Posts Tagged ‘health’

Unmasking the Invisible Enemy amongst us

July 27, 2020
Don’t be deceived

Unseen, infectious, makes people sick and can kill. Stalking amongst us, causing suspicion between communities, cultures and families. Perhaps these descriptions fit the threat that you see as the most serious in our time. Coronavirus? Racism? Antisemitism? Political extremism? Addictions? The enemy has been wearing masks – but now the mask is not working so well anymore!

The real threat that is destroying communities and nations from within is secular humanism.

The global levelling effect of the internet, with the communications revolution has fuelled populism and distrust of the globalist powers that have trodden down the small person. Coronavirus has stopped the world in our tracks and given everyone a motive to rethink the purpose and priorities of life. All these effects are stirring an awakening of questions. Questions about who is telling us what to believe; who is defining the news and information we get? Who is making money and manipulating us? Ultimately – what if the worldview that we have been convinced to accept is not the right picture?

The truth is coming into view for those willing to seek.

This lurking enemy must be clearly identified:

Secularism has been killing and hurting and hindering lives forever, but our society has been desperately infected with this invisible killer in recent decades. The economic boom in the west after the second world war – producing the ‘Boomers’ – also produced a materialistic culture with an accompanying addiction to comfort and convenience. Prosperous societies started to buy the deception that somehow our need of God has diminished. The activists with a determined goal of breaking the powerful influence of a Judeo-Christian worldview became invigorated from the 1950’s onward. The effect has been corrosive and destructive: Most of the past two generations have been brought up to believe the nihilistic thinking of godless evolution – producing an epidemic of identity confusion. If children are taught that they are the result of a cosmic incident and life is ultimately meaningless, it seems reasonable that millions grow up with confusion, anxiety and self-doubt mixed with lack of trust. The follow on consequences are numerous, including so called sexual liberation which has caused hurt, abuse, confusion and dysfunction; We’ve seen comfort eating on a national scale – resulting in diabetes which is a health tsunami waiting to crash our health systems; we’ve seen addictions to mind altering drugs and alcohol as people attempt to anaesthetise their pain – leading to further abuse, crime, violence and increased addition; materialism has developed to offer its own pain relief with accumulation and worship of possessions and security in financial resources.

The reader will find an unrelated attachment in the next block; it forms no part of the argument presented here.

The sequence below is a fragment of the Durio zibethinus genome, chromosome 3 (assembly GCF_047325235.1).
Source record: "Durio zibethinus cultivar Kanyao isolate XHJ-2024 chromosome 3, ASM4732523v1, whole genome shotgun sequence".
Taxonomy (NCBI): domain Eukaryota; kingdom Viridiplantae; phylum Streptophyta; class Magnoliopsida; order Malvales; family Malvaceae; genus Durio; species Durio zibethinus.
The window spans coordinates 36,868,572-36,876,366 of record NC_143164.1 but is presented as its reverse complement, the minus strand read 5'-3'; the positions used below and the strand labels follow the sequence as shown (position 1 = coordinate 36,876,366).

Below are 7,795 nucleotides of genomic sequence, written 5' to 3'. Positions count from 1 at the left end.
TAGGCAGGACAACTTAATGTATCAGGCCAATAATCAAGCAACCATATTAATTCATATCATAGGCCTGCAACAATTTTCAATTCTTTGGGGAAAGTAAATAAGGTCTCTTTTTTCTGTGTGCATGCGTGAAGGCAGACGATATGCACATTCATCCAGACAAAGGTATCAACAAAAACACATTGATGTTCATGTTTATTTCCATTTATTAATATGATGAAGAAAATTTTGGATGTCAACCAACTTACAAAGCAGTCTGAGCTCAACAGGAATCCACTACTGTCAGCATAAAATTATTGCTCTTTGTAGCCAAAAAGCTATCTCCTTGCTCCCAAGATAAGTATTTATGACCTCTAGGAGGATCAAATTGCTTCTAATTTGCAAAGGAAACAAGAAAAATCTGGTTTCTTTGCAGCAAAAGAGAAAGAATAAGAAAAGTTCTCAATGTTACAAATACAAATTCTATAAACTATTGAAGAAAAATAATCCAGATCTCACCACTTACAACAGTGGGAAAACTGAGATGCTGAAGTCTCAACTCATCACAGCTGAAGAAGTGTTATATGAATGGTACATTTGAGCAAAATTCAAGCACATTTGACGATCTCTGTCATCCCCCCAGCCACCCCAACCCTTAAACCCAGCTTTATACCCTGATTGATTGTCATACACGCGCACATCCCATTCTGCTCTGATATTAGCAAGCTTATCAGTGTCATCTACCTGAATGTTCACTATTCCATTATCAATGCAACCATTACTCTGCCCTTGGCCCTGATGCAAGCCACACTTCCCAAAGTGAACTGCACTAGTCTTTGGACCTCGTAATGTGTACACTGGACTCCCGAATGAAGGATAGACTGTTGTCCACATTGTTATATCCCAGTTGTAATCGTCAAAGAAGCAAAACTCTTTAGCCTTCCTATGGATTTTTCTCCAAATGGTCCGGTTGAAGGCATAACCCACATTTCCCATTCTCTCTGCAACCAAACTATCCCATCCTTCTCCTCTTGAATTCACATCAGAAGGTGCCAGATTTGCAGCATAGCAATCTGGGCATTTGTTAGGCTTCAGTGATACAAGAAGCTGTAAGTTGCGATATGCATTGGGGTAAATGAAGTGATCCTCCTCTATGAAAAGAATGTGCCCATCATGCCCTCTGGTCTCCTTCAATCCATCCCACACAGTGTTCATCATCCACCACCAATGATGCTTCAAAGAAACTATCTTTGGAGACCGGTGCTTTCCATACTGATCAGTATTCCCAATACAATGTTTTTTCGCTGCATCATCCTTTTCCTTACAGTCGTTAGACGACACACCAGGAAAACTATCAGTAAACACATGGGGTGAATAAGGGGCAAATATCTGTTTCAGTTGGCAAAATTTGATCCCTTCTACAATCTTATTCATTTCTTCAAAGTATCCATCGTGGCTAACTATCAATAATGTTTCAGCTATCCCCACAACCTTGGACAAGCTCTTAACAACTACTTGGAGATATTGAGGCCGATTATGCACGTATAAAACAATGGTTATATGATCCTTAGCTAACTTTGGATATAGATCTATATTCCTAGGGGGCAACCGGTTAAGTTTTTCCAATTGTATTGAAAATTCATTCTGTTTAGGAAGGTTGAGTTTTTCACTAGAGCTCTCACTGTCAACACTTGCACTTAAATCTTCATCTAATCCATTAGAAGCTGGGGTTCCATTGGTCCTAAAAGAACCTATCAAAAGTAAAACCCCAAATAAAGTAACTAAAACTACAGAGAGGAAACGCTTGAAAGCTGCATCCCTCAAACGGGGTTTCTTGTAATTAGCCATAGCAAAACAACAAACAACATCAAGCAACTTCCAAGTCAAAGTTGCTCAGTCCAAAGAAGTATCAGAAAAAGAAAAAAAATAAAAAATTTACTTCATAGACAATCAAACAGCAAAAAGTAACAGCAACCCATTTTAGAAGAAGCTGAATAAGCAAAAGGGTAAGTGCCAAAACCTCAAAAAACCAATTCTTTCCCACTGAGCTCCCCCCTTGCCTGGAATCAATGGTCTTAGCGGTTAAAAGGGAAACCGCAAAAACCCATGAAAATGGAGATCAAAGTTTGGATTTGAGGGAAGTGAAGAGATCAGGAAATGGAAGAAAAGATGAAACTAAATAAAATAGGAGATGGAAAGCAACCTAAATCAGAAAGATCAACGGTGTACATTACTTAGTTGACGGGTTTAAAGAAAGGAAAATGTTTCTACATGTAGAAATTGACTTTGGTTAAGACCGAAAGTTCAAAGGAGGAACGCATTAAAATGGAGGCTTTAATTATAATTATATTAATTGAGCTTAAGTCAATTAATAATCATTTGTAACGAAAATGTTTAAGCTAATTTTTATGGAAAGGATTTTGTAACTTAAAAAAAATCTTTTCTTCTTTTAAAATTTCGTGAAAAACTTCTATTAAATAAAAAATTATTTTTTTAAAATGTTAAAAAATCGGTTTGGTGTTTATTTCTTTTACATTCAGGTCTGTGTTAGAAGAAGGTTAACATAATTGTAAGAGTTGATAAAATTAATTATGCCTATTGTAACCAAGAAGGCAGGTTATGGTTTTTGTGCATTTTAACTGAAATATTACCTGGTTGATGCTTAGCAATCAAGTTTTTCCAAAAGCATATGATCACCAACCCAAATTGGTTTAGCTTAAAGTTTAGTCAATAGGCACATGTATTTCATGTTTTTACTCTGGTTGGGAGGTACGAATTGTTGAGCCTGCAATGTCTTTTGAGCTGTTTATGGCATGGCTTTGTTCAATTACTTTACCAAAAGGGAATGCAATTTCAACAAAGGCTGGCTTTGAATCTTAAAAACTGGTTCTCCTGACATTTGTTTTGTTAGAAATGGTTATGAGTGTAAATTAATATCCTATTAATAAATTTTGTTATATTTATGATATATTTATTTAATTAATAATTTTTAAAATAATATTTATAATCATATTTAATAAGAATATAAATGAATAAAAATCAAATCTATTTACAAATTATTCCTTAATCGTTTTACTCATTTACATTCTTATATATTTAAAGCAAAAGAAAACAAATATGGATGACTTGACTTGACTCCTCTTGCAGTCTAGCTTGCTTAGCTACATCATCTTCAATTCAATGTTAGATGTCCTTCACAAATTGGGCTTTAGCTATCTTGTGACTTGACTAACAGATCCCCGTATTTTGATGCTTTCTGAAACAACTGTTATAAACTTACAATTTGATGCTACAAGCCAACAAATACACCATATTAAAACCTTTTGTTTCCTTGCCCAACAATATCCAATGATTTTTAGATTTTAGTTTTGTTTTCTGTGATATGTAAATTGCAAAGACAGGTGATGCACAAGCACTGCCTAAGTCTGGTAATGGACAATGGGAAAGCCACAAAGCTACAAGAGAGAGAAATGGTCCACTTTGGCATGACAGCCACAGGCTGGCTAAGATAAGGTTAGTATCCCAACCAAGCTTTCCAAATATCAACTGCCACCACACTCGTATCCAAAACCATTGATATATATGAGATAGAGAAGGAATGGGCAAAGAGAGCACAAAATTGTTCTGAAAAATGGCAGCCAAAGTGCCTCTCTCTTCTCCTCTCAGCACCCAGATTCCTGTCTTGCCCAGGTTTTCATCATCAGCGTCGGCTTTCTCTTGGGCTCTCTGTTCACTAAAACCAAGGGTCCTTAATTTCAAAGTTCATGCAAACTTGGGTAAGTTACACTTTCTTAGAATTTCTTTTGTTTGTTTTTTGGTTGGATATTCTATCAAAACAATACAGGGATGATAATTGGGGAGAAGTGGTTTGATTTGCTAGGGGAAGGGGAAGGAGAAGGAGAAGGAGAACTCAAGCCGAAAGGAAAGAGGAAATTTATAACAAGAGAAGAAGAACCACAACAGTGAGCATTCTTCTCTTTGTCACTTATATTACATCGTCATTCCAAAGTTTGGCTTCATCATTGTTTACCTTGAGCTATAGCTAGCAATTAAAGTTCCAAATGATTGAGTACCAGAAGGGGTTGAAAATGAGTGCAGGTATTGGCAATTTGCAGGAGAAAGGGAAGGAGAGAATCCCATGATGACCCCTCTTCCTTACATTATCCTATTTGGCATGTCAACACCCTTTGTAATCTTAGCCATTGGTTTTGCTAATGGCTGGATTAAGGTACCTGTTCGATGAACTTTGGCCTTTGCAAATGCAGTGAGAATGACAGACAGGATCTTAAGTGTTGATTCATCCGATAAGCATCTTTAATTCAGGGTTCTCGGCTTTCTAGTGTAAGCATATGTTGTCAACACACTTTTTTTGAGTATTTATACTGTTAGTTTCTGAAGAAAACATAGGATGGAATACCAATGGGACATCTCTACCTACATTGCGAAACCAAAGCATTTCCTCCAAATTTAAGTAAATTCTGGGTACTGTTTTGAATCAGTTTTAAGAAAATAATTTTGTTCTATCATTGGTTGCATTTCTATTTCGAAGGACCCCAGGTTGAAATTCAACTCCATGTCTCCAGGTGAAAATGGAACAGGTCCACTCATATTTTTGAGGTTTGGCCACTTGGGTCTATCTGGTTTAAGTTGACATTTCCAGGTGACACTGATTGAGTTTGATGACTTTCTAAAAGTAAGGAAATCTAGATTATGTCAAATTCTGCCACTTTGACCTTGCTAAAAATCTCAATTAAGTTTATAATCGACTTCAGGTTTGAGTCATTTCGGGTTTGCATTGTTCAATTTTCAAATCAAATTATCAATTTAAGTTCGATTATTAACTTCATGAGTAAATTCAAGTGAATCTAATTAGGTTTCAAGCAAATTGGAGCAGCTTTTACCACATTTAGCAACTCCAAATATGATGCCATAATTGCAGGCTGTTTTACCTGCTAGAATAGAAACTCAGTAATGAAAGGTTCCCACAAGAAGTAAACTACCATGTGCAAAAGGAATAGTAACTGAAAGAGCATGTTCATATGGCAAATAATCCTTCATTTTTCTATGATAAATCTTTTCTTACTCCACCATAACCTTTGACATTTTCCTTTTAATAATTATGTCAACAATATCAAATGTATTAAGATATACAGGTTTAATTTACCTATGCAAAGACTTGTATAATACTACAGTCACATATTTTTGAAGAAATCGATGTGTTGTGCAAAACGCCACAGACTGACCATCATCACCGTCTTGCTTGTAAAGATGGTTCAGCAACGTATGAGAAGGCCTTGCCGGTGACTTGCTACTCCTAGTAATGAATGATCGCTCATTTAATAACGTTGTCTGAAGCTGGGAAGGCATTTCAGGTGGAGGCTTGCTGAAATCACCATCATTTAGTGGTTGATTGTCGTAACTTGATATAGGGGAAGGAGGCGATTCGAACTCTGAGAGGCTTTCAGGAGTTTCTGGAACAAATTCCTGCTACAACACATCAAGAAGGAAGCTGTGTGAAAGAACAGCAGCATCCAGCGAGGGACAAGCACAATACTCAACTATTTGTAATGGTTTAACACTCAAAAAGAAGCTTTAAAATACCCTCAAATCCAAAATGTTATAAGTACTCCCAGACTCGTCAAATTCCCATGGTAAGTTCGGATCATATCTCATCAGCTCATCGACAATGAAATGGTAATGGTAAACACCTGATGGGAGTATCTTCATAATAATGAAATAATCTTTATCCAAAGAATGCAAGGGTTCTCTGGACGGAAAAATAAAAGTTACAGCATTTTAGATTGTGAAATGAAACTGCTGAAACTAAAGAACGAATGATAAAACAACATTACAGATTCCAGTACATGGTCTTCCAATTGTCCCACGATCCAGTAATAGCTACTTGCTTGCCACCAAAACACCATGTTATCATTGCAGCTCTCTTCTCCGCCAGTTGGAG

I perceive that the 2020 Coronavirus is greatly exposing the secular humanism that has been infecting us. The pandemic is having an effect that might well see secular thinking retreat.

There are rather obvious advances in the traditional measures of spiritual and religious persuasion amongst us, such as public prayers, Bible sales, church attendance or reporting of public commentary from church leaders. These shifts don’t, on their own, indicate a meaningful shift in thinking.

There are many other signs that atheistic secular thinking is in retreat: Churches are for the first time in a generation thinking seriously about reaching their communities in ways other than gathering in a building on a Sunday morning. Prayer has been prioritised across the world – partly because in-person meetings have not been permitted – so somewhat ironically, believers have had to pray and read their Bibles on their own! This too is encouraging but still not the real evidence of a shift in the big picture.